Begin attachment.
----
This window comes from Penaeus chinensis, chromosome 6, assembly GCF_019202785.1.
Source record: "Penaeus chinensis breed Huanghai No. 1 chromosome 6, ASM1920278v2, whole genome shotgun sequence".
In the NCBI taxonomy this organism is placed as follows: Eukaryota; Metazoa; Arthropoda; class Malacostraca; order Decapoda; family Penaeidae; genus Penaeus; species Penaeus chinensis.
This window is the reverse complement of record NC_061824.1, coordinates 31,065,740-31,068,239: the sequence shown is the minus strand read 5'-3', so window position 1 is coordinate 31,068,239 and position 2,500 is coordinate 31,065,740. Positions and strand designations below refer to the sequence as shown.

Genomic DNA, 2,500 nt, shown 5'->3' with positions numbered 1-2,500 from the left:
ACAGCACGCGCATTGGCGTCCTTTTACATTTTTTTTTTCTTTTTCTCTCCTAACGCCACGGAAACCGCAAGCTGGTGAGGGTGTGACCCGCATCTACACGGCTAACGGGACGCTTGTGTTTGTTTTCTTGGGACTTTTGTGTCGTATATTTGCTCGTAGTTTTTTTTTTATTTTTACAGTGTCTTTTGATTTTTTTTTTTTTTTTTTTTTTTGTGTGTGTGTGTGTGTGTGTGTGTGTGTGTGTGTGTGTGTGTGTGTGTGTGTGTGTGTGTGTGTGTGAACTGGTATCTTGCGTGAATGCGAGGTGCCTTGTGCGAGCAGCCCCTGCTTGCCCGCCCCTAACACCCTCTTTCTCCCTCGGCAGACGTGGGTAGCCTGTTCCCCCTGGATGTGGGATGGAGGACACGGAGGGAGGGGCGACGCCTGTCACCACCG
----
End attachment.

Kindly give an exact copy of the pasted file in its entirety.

This window comes from Penaeus chinensis, chromosome 6, assembly GCF_019202785.1.
Source record: "Penaeus chinensis breed Huanghai No. 1 chromosome 6, ASM1920278v2, whole genome shotgun sequence".
In the NCBI taxonomy this organism is placed as follows: Eukaryota; Metazoa; Arthropoda; class Malacostraca; order Decapoda; family Penaeidae; genus Penaeus; species Penaeus chinensis.
This window is the reverse complement of record NC_061824.1, coordinates 31,065,740-31,068,239: the sequence shown is the minus strand read 5'-3', so window position 1 is coordinate 31,068,239 and position 2,500 is coordinate 31,065,740. Positions and strand designations below refer to the sequence as shown.

Genomic DNA, 2,500 nt, shown 5'->3' with positions numbered 1-2,500 from the left:
ACAGCACGCGCATTGGCGTCCTTTTACATTTTTTTTTTCTTTTTCTCTCCTAACGCCACGGAAACCGCAAGCTGGTGAGGGTGTGACCCGCATCTACACGGCTAACGGGACGCTTGTGTTTGTTTTCTTGGGACTTTTGTGTCGTATATTTGCTCGTAGTTTTTTTTTTATTTTTACAGTGTCTTTTGATTTTTTTTTTTTTTTTTTTTTTTGTGTGTGTGTGTGTGTGTGTGTGTGTGTGTGTGTGTGTGTGTGTGTGTGTGTGTGTGTGTGTGTGTGAACTGGTATCTTGCGTGAATGCGAGGTGCCTTGTGCGAGCAGCCCCTGCTTGCCCGCCCCTAACACCCTCTTTCTCCCTCGGCAGACGTGGGTAGCCTGTTCCCCCTGGATGTGGGATGGAGGACACGGAGGGAGGGGCGACGCCTGTCACCACCG